Smartphone or tablet computer learning platforms leveraging cloud-computing technologies will grow in importance. Examples include Apple’s iCloud and Amazon’s Kindle Fire tablet leveraging Amazon's cloud platform. Ubiquitous global access to the best-in-class learning materials will become a reality for millions of new learners.
Globally, manufacturing increasingly depends on the very short supply chain management processes that only the Internet can make possible.
The increasing availability of ubiquitous high-speed broadband connections and the establishment of an effective online presence will allow businesses – and particularly small businesses, and not-for-profit organizations – to participate in a global marketplace.
We are also seeing unprecedented collaboration online when it comes to research and development.
The innovative use of ICTs will also play a crucial role in ensuring the world’s seven billion people have affordable and equitable access to adequate food supplies.
This is true at every step of the process – from delivering the right information to farmers; to helping them improve yields and prices; to improving supply chain efficiencies; to ensuring that consumers understand nutritional needs, both for themselves and for their children.
Through smart grids, environmental sensors, intelligent transport systems, dematerialization and the digitalization of goods and services, and new ways of improving energy efficiency, we can help drive the transition to a low carbon economy, while better adapting to the effects of climate change.
We should not forget, however, that two thirds of the world’s people still do not have any access to the Internet, and that the number of people worldwide with broadband access is still relatively small – even with the very rapid growth of new technologies such as mobile broadband.
This means that we risk creating a world of Internet rich and Internet poor; a world where the new broadband divide is even more worrying than the digital divide we had before ubiquitous mobile phones.
This is why ITU and UNESCO set up the Broadband Commission for Digital Development in 2010 – to encourage governments to implement national broadband plans and to increase access to broadband applications and services.
Broadband has the power to radically transform society and to deliver sustainable social and economic progress – through an environment of constant innovation and a wealth of job creation opportunities.
This is why broadband networks must be considered, in the 21st century, as basic infrastructure, just like roads, railways, water and power networks.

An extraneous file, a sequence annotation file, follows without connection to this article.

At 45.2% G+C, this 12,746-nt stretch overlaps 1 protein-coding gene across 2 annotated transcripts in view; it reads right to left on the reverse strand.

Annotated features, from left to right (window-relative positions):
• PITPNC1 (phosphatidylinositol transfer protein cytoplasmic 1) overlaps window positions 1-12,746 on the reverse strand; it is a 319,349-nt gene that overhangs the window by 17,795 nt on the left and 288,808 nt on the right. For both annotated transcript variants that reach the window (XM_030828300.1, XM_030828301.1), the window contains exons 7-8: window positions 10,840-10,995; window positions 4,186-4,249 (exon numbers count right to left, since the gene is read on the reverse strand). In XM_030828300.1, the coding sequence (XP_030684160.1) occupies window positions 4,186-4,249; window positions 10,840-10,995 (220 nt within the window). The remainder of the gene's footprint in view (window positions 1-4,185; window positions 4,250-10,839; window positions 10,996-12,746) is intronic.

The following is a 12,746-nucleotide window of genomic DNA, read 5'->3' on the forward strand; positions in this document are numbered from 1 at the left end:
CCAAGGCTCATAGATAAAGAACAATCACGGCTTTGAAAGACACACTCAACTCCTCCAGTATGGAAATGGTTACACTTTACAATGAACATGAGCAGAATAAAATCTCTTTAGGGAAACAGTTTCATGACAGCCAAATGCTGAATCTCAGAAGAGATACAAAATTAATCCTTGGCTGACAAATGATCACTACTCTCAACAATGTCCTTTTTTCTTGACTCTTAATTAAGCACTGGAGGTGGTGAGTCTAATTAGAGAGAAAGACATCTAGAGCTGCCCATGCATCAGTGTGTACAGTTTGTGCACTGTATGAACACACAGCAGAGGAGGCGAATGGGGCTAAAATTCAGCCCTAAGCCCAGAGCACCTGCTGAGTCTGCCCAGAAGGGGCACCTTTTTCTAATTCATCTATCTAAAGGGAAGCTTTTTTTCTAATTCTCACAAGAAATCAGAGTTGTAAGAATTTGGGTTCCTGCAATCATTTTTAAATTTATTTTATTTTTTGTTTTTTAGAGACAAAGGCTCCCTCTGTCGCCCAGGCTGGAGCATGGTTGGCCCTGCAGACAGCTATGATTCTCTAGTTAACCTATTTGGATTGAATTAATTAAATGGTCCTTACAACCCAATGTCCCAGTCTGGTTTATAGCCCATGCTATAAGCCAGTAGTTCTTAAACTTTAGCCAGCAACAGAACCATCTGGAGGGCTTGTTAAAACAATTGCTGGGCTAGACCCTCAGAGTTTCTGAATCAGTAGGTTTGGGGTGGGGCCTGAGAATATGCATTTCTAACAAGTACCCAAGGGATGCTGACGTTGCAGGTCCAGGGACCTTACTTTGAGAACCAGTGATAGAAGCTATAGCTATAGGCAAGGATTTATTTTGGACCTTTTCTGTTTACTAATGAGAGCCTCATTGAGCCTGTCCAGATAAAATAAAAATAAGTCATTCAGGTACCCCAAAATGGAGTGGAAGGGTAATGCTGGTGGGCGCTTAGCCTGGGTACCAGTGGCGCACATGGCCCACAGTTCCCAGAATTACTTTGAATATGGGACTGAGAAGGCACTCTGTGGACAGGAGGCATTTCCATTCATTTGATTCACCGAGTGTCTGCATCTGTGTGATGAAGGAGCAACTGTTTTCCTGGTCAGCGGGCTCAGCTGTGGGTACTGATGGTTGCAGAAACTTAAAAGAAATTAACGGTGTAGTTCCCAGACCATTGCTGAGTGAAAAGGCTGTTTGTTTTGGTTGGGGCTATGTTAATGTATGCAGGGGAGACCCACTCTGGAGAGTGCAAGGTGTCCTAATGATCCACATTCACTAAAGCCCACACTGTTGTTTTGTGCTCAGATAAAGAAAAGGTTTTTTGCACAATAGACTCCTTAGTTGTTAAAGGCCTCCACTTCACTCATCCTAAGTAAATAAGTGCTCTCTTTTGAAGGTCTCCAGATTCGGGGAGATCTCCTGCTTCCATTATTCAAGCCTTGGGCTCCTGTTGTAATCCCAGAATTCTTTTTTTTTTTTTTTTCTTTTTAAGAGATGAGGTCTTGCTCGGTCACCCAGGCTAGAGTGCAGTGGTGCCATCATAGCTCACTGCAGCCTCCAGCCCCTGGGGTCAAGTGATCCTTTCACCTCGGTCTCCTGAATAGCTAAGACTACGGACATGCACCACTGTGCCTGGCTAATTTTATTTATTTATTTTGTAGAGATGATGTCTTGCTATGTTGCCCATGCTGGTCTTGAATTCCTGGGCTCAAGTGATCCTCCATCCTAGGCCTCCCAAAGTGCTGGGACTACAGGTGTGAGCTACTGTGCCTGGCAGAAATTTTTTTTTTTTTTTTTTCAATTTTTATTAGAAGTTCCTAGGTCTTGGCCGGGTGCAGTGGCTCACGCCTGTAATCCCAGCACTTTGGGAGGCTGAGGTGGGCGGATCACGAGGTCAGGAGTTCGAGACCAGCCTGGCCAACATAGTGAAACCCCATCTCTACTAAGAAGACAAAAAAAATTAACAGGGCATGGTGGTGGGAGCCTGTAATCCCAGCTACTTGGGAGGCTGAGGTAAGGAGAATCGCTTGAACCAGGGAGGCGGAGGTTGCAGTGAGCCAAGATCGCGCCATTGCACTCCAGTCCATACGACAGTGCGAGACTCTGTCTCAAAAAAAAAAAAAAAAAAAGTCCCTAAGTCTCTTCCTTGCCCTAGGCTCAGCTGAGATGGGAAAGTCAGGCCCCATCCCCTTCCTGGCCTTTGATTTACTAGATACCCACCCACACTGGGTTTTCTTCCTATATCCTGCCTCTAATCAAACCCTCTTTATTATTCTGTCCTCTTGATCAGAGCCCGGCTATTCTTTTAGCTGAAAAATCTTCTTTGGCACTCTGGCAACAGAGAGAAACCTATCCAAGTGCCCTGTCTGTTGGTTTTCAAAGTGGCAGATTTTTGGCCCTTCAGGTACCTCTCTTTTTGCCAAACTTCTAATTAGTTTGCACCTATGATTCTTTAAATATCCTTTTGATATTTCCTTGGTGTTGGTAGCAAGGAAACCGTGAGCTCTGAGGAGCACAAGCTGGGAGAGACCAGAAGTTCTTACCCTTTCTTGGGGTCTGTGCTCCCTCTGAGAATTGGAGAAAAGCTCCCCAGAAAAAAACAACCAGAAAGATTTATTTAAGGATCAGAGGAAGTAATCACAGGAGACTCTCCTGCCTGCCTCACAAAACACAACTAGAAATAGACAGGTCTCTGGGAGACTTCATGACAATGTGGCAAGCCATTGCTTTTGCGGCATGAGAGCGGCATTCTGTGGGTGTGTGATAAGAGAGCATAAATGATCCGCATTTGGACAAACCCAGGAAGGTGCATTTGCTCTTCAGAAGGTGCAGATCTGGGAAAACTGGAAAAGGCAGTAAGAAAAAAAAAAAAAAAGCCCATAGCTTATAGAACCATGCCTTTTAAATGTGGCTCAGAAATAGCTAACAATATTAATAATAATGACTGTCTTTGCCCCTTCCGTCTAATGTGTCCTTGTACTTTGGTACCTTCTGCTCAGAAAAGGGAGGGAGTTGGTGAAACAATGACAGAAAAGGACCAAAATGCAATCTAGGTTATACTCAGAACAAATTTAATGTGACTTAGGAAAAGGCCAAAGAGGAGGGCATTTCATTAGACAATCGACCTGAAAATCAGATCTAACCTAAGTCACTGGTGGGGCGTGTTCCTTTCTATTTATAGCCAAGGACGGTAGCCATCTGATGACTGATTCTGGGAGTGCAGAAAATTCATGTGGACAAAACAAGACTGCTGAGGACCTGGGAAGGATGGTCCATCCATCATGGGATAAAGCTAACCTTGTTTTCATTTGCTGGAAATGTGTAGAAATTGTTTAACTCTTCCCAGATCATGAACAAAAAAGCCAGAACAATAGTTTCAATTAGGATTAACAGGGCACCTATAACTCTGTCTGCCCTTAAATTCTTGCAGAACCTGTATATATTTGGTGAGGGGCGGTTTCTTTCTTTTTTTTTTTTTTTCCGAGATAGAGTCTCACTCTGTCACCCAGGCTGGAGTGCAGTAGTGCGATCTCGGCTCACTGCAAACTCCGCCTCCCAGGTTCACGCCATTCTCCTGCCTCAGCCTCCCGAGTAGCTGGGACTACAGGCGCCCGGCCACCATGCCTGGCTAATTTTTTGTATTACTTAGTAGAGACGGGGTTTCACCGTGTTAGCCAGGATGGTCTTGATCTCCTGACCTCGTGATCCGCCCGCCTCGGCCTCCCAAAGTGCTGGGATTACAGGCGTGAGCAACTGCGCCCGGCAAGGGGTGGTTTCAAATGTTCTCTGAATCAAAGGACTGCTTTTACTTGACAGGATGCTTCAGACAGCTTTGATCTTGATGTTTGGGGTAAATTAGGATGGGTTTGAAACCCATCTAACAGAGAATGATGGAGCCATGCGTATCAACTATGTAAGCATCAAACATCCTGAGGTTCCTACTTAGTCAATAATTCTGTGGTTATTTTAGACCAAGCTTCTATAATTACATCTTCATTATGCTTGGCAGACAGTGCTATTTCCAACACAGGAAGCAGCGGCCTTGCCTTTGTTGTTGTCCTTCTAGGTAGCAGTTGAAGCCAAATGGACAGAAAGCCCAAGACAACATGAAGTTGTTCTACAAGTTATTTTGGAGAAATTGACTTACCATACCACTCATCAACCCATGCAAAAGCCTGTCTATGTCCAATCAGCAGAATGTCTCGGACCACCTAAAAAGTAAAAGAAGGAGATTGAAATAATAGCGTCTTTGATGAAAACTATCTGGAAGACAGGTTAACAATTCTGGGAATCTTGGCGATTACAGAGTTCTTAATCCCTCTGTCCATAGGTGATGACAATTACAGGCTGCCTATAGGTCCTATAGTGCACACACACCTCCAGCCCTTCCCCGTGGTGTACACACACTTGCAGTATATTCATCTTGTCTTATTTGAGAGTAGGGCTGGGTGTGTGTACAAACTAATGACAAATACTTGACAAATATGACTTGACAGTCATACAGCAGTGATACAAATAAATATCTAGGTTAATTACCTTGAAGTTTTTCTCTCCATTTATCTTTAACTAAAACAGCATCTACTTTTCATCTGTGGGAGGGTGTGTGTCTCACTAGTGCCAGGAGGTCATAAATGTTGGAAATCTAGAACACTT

In a more populous, ageing world, broadband will be vital in helping to deliver essential services such as health, education and good government.
We must therefore work hard to ensure that everyone – wherever they live, and whatever their circumstances – has access to the benefits of broadband Internet.
This is not just about delivering connectivity for connectivity’s sake – or even about giving people access to the undoubted benefits of social communications.
There are those who argue that we do not need high-end technology to solve the world’s most pressing issues – such as hunger and poverty – and that these can be addressed by having enough people willing to help, and through the use of simple technology such as 2G mobile phones.
But without the broadband infrastructure humming away in the background, and without the power of large servers and big data storage capabilities, we can achieve very little.
SMS messages to remote and rural patients only work if there is a proper broadband network – and powerful computers – running in the background.
The same is true for enabling applications such as mobile banking, which is proving so very successful in bringing financial services to hundreds of millions of people previously excluded from the global financial system.
Additionally, at ITU we are doing a lot of work to facilitate access to ICTs for people with disabilities, notably in the area of standardization.
I think we all recognize that in the 21st century we will depend on ICTs to deliver inclusive and sustainable high-impact services to the peoples of the world – not just in developing countries, but in the developed world too.
At ITU we are optimists, and we expect us to witness the arrival of many, many new and positive developments in technology which we simply won’t have seen coming.
We are witnessing the fastest changes in human history – and we have within our grasp the greatest opportunities for sustainable social and economic development ever known.
So let’s seize those opportunities!